THE LAST WOLF
Tilda McRae gathered her plaid tight around
her shoulders as she felt a cold shiver of fear run through her body. Her grip grew firmer round the curved head of the hazel wood crummock she held in her right hand as he raised her head to sniff the warm breeze that blew from the south. Mingled with the
strong, familiar scent of juniper and pine that rose from the vast forest around them she caught the acrid smell of burning.
She looked nervously around, the two bairns Hazel and
Dougal, sensing their mothers anxiety, gazed at the deep and dark forest on both sides of the rough path, not sure what they were looking for but sensing that It was something very bad.
Before leaving their turf roofed house on the fringes of Cawdor Widd that morning, their father had warned them to be careful as they crossed over the hills through the great forest of Darnaway to visit their Grandmother who lived in a black house on
the banks of the river Findhorn. He had told them of the great wild fires raging to the south, by the river Dulnain, and of how the animals and beasts of the forests were fleeing northwards to escape the danger.
Looking at the tired faces of her bairns, Tilda decided that all three of them would feel the benefit of a wee rest in the shady glade that she could see just up ahead They lay on the grass and ate some of the oatmeal bannocks
that Tilda had made that very morning.
Tilda suddenly sat upright as she realised that there was an eerie silence about the glade and that the wee birds in the trees were no longer
singing. A few moments before the air had been filled with the sounds of their cheerful songs. Tilda once more sensed that danger was present and began to rise in order to look around the surrounding trees.
Too late, Tilda heard the crash of splintering wood as the great black beast bounded from the trees behind them and she screamed horribly as she vainly tried to wrest the beast from the body of her daughter as the wolf, for wolf
it was, tore at the wee lassie’s throat, killing her in an instant before turning his attention to the mother.
Tilda was badly bitten by the beast as she tried to drive it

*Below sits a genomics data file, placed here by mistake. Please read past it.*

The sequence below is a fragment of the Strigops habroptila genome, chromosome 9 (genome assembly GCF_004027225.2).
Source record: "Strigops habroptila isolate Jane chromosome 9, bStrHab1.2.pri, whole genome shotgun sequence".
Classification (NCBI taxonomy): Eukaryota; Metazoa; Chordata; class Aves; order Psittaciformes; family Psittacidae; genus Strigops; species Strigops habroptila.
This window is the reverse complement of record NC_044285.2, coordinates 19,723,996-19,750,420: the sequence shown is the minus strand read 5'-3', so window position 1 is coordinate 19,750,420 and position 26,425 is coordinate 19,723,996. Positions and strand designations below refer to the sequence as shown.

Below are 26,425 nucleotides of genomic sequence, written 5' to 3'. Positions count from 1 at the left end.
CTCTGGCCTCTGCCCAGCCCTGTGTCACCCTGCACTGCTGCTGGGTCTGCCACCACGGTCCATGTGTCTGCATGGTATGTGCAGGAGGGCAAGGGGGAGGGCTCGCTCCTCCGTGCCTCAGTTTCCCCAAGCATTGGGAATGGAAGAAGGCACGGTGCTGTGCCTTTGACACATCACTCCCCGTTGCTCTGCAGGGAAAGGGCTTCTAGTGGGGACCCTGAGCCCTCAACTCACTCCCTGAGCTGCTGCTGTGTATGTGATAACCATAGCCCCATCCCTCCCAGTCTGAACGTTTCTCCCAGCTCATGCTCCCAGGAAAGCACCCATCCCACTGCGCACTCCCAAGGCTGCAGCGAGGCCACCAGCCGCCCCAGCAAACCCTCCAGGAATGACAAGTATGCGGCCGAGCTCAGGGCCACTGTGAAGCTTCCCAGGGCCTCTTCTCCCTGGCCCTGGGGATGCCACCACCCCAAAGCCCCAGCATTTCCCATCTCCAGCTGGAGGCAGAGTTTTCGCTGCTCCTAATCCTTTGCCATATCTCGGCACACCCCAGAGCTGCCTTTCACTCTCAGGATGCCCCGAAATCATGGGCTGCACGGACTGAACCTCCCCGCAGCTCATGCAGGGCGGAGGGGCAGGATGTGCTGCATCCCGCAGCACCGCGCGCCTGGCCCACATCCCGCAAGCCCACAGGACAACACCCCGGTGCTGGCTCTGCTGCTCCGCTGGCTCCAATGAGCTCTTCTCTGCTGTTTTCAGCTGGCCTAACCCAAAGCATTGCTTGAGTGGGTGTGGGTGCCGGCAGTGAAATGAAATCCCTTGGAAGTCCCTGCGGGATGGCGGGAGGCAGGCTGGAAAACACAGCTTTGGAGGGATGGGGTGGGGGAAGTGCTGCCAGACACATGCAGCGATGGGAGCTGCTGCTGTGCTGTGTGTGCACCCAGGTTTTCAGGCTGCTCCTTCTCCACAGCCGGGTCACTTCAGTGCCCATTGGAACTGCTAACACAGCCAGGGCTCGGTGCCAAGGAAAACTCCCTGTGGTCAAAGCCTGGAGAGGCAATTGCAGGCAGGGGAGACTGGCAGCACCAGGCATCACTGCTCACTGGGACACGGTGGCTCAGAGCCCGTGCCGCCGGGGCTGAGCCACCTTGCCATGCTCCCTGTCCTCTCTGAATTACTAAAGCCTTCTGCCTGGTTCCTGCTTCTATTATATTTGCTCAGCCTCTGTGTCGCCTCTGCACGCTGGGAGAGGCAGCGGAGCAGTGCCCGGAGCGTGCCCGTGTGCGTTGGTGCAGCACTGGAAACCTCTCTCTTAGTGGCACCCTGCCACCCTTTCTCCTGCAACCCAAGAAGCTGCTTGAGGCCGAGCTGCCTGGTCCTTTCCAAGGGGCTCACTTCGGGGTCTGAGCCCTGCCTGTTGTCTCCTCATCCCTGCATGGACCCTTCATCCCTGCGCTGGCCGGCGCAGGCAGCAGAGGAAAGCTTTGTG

off with her crummock, blood streamed from wounds to her arms, legs and back and she watched, lying helpless, as the beast bounded after wee Dougal who was stumbling away in the direction of his home. The wolf leapt onto the terrified bairn’s back and
the forest was filled with Tilda’s terrible screams of anguish as she saw her second child die in a bloody and frenzied attack by the beast. She cried aloud and sobbed, beginning to lose consciousness as she saw the wolf lope off into the forest his
jaws and coat covered and matted with the blood of Tilda and her bairns.
Tilda knew not how long she lay on the bloodied forest track where she was found by three hunters as dusk
fell The distraught woman identified the creature as a wolf and, once they had carried her to safety, one of the men set off to alert the local MacIntosh chief, as anyone who discovered the presence of a wolf was obliged to do in those days, so grave
was the danger felt to be presented to people by these creatures.
Upon hearing of the tragedy, the Maclntosh clan chief dispatched messengers with the news that a “black beast,'
had appeared in the glens and that the men of the area were summoned to arm themselves and attend a "Tainchel" (gathering)They were to gather together in the morning. Their aim was to hunt the wolf, find its lair and kill it.
A local man named McQueen of Pol-a–Chrochain, had a great reputation as a hunter and was one of the first men summoned to attend, with his hunting dogs, known to be the best in the area. He was a giant of
a man, some say six feet seven inches tall, and renowned for his strength, courage, and skill as a hunter. McQueen asked the Laird’s messenger some questions about the place of the attack and if the wolf had been seen elsewhere before he agreed to join
the hunt in the morning.
The men gathered early the next morning but they grew increasingly impatient as they waited with no word from McQueen and no sign of his dogs,
they grew ever more sullen and restless. They were preparing to begin the hunt without him when McQueen, emerged from the surrounding forest. His faithful dogs at his side.
hunter was greeted angrily by the Laird and was roundly abused and insulted by the, now ill - tempered gathering. McQueen is said to have calmly asked them:
"Ciod e a'
chabhag?" (what was the hurry?).
He then smiled and, lifting his plaid, drew out the bloody head of the wolf and tossed the grisly trophy at the Laird's feet,
“Sin e dhuibh!” “There it is for you!"
told the now embarrassed band how he had killed the wolf. These are said to be his words:
"As I came through the slochd by east the hill there, I foregathered wi' the beast.
My long dog there turned him. I bucked wi' him, and dirkit him, and syne whuttled his craig (cut his throat), and brought awa' his countenance for fear he might come alive again, for wolves, they are very precarious creatures.”
This, according to tradition, was how the last wolf in Scotland was slain.
The wolf was killed by McQueen on the upper reaches of the River Findhorn, at a place between Fi-Giuthas and Poll-a-Chrocain, in the year 1743. The McIntosh chief rewarded him with a gift of a land called Sean-achan "to yield good meat for his
good hounds in all time coming". McQueen of Poll-a-Chrocain later became chief of Clan McQueen. He died in 1797.